I've had a few e-mails relating to guitar wiring issues after people have read bits on my website and that's prompted me to write a short description of how the standard 5-position selector switch works. It's simple stuff to old hands but this seems to be the thing that trips some newbies up, at least in the mails I've received.
I'd really appreciate it if anyone could spare the time to read it and check I haven't said anything completely misleading:
Actually, the switch originally was a momentary ON one way, center off, stable ON in the other, shorting (as in "make before break") switch used in the inter-office intercoms of the day. By modifying the detent cam/spring for the momentary action side, a stable DP3T version could also be had. The Tele (and Strat) switch was born (er, purloined) this way.
The in-between balancing act was fortified in the 60's (or sooner) by filing notches in the detent mechanism of the three-way switch. These became the "notch" positions. I'm fairly certain of this since I was filing notches for others in the mid 60's.
Fender didn't wake up to (er, adopt) this blazing new technology until the 70's, long after this was the mod of choice for many folk.
One of the reasons that the Strat (also originally supplied with a three-way switch) only had one tone cap (aside from abject cheapness) was that only one tone control was ever active at one time (that there three-way switch thing). Only with the advent of "notchery" did tone control interaction arise.
I would suggest that the pole contacts (labeled as "0" on your drawing) be designated as "P1" and "P2" (or whatever) to match the schematic. Also, it might be helpful if the schematic representation indicated the make before break shorting action so one can "see" what the in-between positions (#2 and #4) actually do. You might add additional labeling to the picture of the 5-way switch to indicate which contact (the left one Px) is the pole common and that the two right contacts are shown shorted by the make before break action inherent in the wafer originally used for a 3-way being subsequently selected for one of those notch positions.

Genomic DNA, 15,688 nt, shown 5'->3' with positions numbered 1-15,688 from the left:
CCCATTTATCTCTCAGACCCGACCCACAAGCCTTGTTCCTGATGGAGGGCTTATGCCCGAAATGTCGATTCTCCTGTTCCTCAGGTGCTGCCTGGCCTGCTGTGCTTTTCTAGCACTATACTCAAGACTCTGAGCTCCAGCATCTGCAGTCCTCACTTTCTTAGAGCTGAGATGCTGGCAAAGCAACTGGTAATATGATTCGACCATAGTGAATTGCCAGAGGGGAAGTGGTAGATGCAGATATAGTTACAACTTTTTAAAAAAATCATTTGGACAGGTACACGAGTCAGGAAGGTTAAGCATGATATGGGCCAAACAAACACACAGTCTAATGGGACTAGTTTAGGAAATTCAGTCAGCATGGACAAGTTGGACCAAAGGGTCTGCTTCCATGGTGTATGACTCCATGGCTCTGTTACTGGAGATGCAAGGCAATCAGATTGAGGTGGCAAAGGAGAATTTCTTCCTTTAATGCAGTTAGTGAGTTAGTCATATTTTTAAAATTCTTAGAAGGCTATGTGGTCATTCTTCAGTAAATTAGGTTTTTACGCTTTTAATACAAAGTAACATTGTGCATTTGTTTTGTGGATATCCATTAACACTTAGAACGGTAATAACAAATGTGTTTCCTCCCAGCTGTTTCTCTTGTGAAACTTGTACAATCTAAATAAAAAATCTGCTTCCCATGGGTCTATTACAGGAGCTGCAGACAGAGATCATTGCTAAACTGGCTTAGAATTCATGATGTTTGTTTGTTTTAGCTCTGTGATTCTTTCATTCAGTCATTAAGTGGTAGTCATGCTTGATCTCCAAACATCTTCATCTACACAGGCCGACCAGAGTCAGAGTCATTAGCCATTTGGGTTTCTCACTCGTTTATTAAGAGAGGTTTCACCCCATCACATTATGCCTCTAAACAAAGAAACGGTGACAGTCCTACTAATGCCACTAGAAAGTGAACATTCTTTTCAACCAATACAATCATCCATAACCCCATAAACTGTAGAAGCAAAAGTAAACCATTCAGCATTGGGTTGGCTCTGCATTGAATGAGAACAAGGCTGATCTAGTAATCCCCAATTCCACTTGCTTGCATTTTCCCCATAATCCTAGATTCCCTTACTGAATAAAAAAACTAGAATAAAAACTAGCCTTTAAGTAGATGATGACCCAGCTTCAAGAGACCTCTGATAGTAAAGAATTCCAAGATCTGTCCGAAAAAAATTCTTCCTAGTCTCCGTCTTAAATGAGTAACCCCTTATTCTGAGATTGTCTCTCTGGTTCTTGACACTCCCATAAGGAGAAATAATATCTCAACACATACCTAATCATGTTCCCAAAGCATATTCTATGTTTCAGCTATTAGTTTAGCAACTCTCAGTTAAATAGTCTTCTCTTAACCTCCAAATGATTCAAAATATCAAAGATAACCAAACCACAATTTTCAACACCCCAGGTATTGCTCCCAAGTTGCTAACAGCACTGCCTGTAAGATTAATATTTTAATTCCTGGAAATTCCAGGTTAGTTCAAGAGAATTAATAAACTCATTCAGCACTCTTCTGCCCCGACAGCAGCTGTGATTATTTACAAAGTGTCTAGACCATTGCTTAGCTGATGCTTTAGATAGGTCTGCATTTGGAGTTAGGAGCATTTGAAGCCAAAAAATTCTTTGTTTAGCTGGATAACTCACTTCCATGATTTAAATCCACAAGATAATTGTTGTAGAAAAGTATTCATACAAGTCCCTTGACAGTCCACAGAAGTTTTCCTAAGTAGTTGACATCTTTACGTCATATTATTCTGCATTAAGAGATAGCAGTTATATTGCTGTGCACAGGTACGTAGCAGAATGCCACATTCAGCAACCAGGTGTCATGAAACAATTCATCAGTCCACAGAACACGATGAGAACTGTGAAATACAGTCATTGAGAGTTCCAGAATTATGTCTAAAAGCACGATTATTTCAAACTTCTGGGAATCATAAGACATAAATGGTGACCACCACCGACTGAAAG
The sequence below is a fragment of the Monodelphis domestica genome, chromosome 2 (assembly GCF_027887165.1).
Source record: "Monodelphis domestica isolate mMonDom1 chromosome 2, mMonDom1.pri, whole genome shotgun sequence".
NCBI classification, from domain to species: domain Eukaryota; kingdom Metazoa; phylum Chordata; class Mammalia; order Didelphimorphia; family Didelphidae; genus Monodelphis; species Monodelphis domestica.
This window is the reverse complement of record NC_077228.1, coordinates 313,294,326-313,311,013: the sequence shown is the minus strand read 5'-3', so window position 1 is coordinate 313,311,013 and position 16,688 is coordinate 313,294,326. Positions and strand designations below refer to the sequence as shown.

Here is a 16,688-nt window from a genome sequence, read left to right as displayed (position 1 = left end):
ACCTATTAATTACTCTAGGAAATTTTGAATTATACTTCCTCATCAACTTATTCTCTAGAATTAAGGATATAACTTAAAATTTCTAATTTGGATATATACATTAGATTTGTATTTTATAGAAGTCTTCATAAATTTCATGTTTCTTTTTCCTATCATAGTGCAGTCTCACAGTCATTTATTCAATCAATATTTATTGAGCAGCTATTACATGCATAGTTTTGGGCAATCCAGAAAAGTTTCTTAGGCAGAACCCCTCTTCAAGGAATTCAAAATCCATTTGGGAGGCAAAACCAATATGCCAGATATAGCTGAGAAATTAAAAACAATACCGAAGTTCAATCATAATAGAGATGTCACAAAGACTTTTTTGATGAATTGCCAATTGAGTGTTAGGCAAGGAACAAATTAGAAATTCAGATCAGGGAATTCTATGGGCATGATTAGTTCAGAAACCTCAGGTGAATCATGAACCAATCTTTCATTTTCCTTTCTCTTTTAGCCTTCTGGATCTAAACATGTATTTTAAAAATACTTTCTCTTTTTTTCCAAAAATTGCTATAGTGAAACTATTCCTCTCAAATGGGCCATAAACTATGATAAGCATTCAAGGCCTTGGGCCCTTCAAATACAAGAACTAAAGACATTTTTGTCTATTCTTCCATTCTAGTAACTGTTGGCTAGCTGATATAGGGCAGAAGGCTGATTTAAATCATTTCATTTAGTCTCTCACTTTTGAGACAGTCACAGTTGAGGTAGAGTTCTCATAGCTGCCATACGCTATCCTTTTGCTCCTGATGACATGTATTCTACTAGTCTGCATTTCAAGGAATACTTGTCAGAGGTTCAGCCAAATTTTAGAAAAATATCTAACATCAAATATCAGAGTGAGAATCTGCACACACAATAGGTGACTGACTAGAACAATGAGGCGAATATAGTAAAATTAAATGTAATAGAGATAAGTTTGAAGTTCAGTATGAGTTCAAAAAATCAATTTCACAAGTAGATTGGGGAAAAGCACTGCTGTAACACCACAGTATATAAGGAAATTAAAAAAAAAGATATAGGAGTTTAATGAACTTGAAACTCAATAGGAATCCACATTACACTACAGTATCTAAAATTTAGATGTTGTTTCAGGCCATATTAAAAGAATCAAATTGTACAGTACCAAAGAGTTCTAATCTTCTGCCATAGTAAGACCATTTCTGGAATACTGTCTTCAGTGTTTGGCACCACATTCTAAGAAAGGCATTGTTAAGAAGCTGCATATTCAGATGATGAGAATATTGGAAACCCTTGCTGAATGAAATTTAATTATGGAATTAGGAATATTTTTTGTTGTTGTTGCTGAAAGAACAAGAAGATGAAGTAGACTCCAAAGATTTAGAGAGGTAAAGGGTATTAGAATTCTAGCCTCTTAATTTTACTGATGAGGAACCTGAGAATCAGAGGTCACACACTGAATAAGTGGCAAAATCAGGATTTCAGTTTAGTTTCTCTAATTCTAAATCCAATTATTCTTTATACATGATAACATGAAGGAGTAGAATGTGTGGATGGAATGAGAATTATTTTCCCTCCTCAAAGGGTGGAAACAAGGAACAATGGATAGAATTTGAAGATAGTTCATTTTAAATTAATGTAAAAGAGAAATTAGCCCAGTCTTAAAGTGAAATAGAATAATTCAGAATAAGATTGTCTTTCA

As far as labeling contacts goes, I'm in two minds. I take your point but I wanted to keep the labeling to a minimum - I think most guys that need help on this are a bit frightened of schematics and I thought I'd try and keep the numbers to a minimum, hence the coloured shading, make it look as simple as possible.
Good point on the schematic showing the make-before-break action but I have a couple of issues with that: 1)I'm a bit sketchy on modifying parts in my drawing package (OrCAD) 2)I don't know what the best way to show the make-before-break action is! (although I imagine a quick scan of the schematics sub-board would give me an idea or two...<heads over to schematics>)
Happy to be shouted down about any of this though if the opinion of the group is stronger than mine!